Self-Reg: Can it help our children?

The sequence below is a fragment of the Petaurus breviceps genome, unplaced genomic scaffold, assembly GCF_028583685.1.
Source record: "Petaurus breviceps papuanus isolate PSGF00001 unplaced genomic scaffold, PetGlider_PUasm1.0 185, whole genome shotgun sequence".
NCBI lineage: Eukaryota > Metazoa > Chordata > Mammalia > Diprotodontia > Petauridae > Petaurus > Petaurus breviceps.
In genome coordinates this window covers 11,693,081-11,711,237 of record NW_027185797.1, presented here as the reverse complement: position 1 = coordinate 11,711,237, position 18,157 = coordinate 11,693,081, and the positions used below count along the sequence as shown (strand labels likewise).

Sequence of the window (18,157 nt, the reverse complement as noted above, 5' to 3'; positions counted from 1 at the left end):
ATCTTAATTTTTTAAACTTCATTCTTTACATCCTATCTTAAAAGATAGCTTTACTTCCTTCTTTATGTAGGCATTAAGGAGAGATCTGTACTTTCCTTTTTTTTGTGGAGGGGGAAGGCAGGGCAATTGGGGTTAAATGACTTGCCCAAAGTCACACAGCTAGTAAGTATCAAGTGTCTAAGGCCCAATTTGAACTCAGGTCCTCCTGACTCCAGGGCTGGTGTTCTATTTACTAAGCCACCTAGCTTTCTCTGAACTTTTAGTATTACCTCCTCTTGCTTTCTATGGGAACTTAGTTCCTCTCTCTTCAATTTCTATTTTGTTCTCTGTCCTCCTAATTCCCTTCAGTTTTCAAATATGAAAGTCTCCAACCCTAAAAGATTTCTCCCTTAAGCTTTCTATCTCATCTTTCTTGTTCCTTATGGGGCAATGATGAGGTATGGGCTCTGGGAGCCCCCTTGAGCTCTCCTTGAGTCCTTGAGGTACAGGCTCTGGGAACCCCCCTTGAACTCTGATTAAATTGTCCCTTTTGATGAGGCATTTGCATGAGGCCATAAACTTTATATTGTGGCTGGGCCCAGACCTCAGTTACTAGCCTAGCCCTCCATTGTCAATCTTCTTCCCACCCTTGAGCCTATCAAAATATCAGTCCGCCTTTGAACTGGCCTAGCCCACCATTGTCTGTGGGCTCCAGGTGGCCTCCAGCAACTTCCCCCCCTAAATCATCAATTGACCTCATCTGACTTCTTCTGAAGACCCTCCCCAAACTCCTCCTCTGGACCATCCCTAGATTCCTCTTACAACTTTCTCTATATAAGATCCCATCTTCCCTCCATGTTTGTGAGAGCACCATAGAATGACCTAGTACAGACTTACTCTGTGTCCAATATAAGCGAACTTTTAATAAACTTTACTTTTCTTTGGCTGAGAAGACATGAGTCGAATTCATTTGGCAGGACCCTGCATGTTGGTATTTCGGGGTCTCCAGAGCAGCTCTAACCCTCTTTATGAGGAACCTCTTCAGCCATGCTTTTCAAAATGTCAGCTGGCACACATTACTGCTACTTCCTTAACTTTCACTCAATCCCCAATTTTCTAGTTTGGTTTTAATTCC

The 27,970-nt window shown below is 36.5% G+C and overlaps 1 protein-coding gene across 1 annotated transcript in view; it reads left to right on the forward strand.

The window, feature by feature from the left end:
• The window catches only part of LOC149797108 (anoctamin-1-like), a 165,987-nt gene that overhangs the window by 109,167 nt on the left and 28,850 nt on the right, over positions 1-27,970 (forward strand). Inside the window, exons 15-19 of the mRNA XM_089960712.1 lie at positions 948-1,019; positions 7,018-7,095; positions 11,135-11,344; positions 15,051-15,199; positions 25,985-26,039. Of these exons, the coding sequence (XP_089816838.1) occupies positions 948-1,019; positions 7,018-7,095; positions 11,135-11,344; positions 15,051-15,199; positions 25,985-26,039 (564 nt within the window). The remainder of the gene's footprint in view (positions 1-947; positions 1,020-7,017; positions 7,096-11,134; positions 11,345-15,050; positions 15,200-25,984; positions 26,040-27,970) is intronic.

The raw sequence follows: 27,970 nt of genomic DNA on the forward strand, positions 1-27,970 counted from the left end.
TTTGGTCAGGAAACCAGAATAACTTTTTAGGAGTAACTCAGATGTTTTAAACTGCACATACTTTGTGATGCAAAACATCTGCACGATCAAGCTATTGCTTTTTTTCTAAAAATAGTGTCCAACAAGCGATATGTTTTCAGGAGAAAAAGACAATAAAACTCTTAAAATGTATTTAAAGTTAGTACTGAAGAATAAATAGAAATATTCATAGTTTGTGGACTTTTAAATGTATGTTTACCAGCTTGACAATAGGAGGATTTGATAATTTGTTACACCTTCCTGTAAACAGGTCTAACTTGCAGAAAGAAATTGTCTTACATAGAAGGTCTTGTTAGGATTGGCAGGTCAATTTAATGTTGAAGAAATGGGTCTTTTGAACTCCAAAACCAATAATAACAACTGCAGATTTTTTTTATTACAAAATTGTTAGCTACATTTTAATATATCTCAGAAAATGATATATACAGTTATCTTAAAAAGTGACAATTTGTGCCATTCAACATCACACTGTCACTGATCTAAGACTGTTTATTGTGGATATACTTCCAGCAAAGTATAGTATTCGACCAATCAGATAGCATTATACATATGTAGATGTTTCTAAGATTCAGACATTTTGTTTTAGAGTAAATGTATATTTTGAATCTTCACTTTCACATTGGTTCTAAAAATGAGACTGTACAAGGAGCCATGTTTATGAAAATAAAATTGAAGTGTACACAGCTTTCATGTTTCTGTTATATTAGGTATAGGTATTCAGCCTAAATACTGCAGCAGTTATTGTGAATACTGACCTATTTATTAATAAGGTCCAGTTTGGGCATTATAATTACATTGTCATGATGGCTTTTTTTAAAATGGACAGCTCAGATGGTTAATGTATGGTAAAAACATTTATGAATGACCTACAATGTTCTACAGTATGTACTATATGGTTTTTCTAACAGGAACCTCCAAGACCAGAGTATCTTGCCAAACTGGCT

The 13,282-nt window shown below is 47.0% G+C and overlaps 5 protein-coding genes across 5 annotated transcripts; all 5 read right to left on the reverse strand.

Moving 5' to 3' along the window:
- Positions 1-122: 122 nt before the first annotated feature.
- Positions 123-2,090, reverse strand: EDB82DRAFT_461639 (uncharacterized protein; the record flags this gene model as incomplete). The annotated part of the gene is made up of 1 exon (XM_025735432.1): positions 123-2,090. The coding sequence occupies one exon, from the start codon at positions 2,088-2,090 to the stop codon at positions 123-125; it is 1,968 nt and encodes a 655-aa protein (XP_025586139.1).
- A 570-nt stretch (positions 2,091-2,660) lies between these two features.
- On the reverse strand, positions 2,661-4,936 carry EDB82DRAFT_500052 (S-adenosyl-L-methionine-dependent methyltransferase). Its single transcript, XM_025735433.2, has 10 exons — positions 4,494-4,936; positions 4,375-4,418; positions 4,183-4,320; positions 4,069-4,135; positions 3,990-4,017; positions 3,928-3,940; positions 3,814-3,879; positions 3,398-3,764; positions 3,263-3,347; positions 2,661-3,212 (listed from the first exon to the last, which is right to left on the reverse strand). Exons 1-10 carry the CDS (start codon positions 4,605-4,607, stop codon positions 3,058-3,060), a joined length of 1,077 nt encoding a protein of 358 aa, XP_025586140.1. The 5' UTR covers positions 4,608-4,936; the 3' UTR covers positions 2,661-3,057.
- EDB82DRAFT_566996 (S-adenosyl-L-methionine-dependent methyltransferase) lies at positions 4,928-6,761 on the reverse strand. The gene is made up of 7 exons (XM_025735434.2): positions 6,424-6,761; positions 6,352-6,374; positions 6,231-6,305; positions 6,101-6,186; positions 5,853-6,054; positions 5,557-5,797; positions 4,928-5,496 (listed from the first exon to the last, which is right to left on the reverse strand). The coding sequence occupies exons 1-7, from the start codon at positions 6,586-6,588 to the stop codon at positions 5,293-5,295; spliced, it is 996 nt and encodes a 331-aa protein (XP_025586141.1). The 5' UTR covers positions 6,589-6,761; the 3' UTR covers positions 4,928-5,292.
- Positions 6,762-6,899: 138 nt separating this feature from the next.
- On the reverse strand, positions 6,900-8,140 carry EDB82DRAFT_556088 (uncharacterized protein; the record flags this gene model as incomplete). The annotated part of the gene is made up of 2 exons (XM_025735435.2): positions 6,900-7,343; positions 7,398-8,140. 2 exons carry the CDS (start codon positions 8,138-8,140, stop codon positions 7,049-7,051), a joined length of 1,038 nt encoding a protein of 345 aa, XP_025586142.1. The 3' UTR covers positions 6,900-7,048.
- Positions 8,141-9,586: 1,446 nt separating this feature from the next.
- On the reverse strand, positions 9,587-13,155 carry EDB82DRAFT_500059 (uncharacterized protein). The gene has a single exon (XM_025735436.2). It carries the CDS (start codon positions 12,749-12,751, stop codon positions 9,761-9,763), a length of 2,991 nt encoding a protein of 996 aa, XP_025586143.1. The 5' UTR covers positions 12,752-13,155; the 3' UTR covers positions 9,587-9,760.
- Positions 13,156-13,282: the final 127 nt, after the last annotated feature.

Emotion regulation: It's one of the biggest challenges of childhood (and parenthood!).  We all want our children to be able to do it, but they struggle with it so much, and this is the root of many of our own struggles in parenting. But instead of trying to get them to reduce the intensity of their emotions, should we instead be trying to reduce the stress they experience from things like a too-hard seat at school, itchy labels, and the scratch of cutlery on plates?  Is there any peer-reviewed research supporting this idea? We'll find out in this, the most frustrating episode I've ever researched, on Dr. Stuart Shanker's book Self-Reg! References Baumeister, R.F., Twenge, J.M., & Nuss, C.K. (2002). Effects of social exclusion on cognitive processes: Anticipated aloneness reduces intelligent thought. Journal of Personality and Social Psychology 84(4), 817-827. Crnic, K.A., & Greenberg, M.T. (1990). Minor parenting stresses with young children. Child Development 61(5), 1628-1637. Davies, P.T., Woitach, M.J., Winter, M.A., & Cummings, E.M. (2008). Children’s insecure representations of interparental relationship and their school adjustment: The mediating role of attention difficulties. Child Development 79(5), 1570-1582. Gershoff, E.T., & Font, S.A. (2016). Corporal punishment in U.S. public schools: Prevalence, disparities in use, and status in state and federal policy. Social Policy Report 30(1). Retrieved from Grant, B. (2009, May 7). Elsevier published 6 fake journals. The Scientist. Retrieved from Gross, J.J. (2015). Emotion regulation: Current status and future prospects. Psychological Inquiry 26(1), 1-26. Full article available at Hamoudi, Amar, Murray, Desiree W., Sorensen, L., & Fontaine, A. (2015). Self-Regulation and Toxic Stress: A Review of Ecological, Biological, and Developmental Studies of Self-Regulation and Stress. OPRE Report # 2015-30, Washington, DC: Office of Planning, Research and Evaluation, Administration for Children and Families, U.S. Department of Health and Human Services. Heaviside S, Farris E. Fast Response Survey System. Washington, DC: US GPO; 1993. Public School Kindergarten Teachers’ Views on Children’s Readiness for School. Contractor Rep. Statistical Analysis Report. Lyons, D.M., Parker, K.J., & Schatzberg, A.F. (2010). Animal models of early life stress: Implications for understanding resilience. Developmental Psychobiology 52(7), 616-624. Lyons, D.M., & Parker, K.J. (2007). Stress inoculation-induced indications of resilience in monkeys. Journal of Traumatic Stress 20(4), 423-433. Masten, A. S. (2001). Ordinary magic. Resilience processes in development. American Psychologist, 56(3), 227–238. Muraven, M., Tice, D.M., & Baumeister, R.F. (1998). Self-control as limited resource: Regulatory depletion patterns. Journal of Personality and Social Psychology 74(3), 774-789. Murray, D.W., Rosanbalm, K., & Christopoulos, C. (2016). Self-Regulation and Toxic Stress Report 3: A Comprehensive Review of Self-Regulation Interventions from Birth through Young Adulthood. OPRE Report # 2016-34, Washington, DC: Office of Planning, Research and Evaluation, Administration for Children and Families, U.S. Department of Health and Human Services. Newman, K. (2014, September 3). Book publishing, not fact checking. The Atlantic. Retrieved from Raio, C. Orederu T.A., Palazzolo, L., Shurick, A.A., & Phelps, E.A. (2013). Cognitive emotion regulation fails the stress test. Proceedings of the National Academy of Sciences 110(37), 15139-15144. Schuessler, J. (2018, October 4).

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